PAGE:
For the most part, the things listed above are commonsense items that a household should have on hand. But let’s talk specifically about fire. As you know, “We love fire”, and fire is the key to staying warm and dry, preparing meals and heating water. Practice gathering tinder and wood and starting a fire with your magnesium fire starter. An inviting fire also helps you maintain a positive attitude. And a positive attitude during an emergency is huge! Plus, it’s contagious!

Fire can be as simple as an open campfire in the backyard, a gas, wood or charcoal grill for cooking, or a wood-burning stove in your family room. One of the reasons this author has always been keen on stoves is because they do not need electricity to provide that wonderful radiant heat. Stoves, whether natural gas, LP, or wood-burning, can heat spaces ranging from a few hundred to a couple of thousand square feet, depending on their size. Additionally, it’s easy to heat water or pots of stew or soups on a stove top.

Preppers Guide - Woodstove/Cookstove Nectre N350 by Ambiance®

Woodstove/Cookstove Nectre N350 by Ambiance®

A grill on the patio can be a serious asset if you lose power. There are volumes written on cooking everything from kabobs to 20 lb. turkeys on your grill or smoker. Just make sure you have a spare tank of LPG or an extra bag or two of lump charcoal if you’re required to cook meals for any length of time. Keep in mind that a pellet grill/smoker will be out of commission during a power outage.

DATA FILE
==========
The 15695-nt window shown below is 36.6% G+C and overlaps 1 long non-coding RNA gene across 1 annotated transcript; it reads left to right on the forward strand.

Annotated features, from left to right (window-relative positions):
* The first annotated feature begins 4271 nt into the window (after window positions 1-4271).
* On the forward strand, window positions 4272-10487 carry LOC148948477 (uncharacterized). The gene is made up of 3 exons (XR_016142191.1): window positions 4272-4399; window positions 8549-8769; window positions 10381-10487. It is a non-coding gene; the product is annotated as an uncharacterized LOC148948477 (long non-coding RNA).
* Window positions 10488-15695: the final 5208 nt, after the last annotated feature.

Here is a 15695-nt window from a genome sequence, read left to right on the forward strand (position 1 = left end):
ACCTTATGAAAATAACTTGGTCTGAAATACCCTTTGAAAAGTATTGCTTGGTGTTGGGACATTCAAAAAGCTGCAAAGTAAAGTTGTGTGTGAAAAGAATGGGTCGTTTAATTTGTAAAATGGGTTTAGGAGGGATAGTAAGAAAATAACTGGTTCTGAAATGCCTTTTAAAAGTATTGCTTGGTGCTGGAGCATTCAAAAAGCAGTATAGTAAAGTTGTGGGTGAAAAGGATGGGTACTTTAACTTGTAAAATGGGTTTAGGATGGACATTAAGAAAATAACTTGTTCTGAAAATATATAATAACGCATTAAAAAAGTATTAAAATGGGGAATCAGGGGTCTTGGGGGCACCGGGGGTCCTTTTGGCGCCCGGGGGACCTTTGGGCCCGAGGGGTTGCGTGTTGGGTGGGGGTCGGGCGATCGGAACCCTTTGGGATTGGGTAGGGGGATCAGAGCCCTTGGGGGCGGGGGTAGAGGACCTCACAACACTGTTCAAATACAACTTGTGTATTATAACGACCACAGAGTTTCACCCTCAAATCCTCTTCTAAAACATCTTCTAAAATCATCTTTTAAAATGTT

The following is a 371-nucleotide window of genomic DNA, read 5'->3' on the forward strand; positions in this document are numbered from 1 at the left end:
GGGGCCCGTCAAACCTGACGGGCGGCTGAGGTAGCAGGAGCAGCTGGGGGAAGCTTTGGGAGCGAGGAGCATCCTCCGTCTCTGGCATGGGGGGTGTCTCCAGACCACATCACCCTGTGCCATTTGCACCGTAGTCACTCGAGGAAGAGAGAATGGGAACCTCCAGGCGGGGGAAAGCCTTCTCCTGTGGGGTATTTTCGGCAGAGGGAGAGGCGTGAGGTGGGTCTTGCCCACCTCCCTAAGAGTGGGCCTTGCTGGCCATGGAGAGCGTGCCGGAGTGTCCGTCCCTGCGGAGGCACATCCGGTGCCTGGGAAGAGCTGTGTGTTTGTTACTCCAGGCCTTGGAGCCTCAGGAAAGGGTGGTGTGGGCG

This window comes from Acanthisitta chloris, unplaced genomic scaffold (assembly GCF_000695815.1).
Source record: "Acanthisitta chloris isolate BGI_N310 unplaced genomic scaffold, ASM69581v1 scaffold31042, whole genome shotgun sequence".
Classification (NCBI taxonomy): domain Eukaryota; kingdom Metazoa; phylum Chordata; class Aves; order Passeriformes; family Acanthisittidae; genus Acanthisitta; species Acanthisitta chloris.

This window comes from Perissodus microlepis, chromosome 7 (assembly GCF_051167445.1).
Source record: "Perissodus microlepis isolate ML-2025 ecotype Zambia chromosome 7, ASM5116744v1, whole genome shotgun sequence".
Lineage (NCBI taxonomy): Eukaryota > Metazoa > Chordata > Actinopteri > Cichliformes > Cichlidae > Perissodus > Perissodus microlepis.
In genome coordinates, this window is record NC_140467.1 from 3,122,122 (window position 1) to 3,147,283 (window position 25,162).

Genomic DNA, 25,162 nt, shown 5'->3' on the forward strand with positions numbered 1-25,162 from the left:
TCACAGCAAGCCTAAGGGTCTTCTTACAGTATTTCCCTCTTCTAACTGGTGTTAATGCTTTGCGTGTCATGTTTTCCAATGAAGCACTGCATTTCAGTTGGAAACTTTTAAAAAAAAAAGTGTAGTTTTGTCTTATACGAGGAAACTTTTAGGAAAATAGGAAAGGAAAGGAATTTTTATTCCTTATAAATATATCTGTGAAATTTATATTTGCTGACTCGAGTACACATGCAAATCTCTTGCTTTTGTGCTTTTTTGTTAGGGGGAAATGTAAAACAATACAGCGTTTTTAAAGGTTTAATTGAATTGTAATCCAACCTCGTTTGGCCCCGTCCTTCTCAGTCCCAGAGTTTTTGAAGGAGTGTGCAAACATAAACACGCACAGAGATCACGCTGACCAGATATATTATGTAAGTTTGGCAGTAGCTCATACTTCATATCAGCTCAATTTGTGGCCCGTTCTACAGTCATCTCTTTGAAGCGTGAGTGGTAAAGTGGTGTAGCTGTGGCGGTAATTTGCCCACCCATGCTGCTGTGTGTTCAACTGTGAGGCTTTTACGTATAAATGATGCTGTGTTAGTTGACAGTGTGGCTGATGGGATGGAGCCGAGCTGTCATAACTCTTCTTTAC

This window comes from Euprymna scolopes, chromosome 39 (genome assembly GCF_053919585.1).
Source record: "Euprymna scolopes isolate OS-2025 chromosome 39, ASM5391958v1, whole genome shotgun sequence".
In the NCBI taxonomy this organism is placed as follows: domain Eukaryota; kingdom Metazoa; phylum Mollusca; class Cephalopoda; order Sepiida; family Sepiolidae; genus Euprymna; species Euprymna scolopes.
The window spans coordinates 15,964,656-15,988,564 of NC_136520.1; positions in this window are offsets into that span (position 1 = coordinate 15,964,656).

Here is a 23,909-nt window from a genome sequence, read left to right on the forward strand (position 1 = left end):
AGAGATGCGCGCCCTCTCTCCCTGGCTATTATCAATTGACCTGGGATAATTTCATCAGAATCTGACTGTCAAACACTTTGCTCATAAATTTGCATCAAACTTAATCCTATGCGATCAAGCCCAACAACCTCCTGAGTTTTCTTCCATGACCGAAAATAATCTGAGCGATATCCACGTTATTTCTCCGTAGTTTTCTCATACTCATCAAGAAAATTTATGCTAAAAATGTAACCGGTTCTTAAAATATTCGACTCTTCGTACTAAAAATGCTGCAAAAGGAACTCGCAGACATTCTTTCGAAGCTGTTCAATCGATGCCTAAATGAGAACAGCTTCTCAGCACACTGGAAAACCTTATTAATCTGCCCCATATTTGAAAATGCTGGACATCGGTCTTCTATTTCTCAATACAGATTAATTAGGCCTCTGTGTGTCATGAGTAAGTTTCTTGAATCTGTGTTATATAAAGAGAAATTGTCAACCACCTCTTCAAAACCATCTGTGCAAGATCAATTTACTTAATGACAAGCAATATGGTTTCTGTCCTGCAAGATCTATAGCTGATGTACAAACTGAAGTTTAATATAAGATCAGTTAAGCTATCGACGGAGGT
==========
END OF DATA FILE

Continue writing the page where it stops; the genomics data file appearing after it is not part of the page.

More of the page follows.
So, what about that fire pit or campfire in the backyard? This is where some evening and weekend practice would be a good idea with that cast-iron cooking equipment. Remember that cast-iron skillets need a little oil to prevent food from sticking, unless what you’re cooking is quite fatty. When using cast iron to cook, remember to raise temperatures slowly and to avoid high heat. Lower temps are better than higher ones.

There are several books devoted to cooking with Dutch oven and cast-iron cooking. Foods like grilled sandwiches, burgers, potatoes, pan-seared vegetables, chicken, pork, roasts, eggs, and even pizza and breads can all be prepared over an open fire or on a stove top. Practice and lower temperatures are the keys to successful cooking over a fire. Have fun experimenting and cooking different items with friends and family. And jot down a few notes about what worked well and what to avoid.


Roughing it in times of trouble does not have to mean excluding great eating, staying warm and keeping relatively clean! A warm meal and the ability to heat water and clean up a bit can go a long way to weathering a power outage. Unknown neighbors have become lifelong friends because of an invitation to enjoy a warm meal or a sponge bath. There are stories every year about neighbors helping neighbors. Not surprisingly, the ones that are best equipped to handle an emergency are the most popular places to hang out!

Commonsense, along with solid planning, preparation and practicing now, will go a long way toward making a serious problem seem like a memorable family and even neighborhood adventure!

Below is a list of fireplace and grill stores that service Virginia (VA)

Manassas, VA

Winston's Chimney Service
11301 Industrial Road
Manassas, VA 20109

Winston's Chimney Service LogoVisit Store Page

Mechanicsville, VA

Hearth & Home Shoppe
8151 Mechanicsville Tpk
Mechanicsville, VA 23111

Hearth & Home Shoppe LogoVisit Store Page

Roanoke, VA

Dixie Building Products Inc.
3342 Melrose Ave NW
Roanoke, VA 24017

Warrenton, VA

Costello's Warrenton Fireplace & Hot Tub
251 West Lee Hwy
Warrenton, VA 20186

For more information, contact your local fireplace and grill store..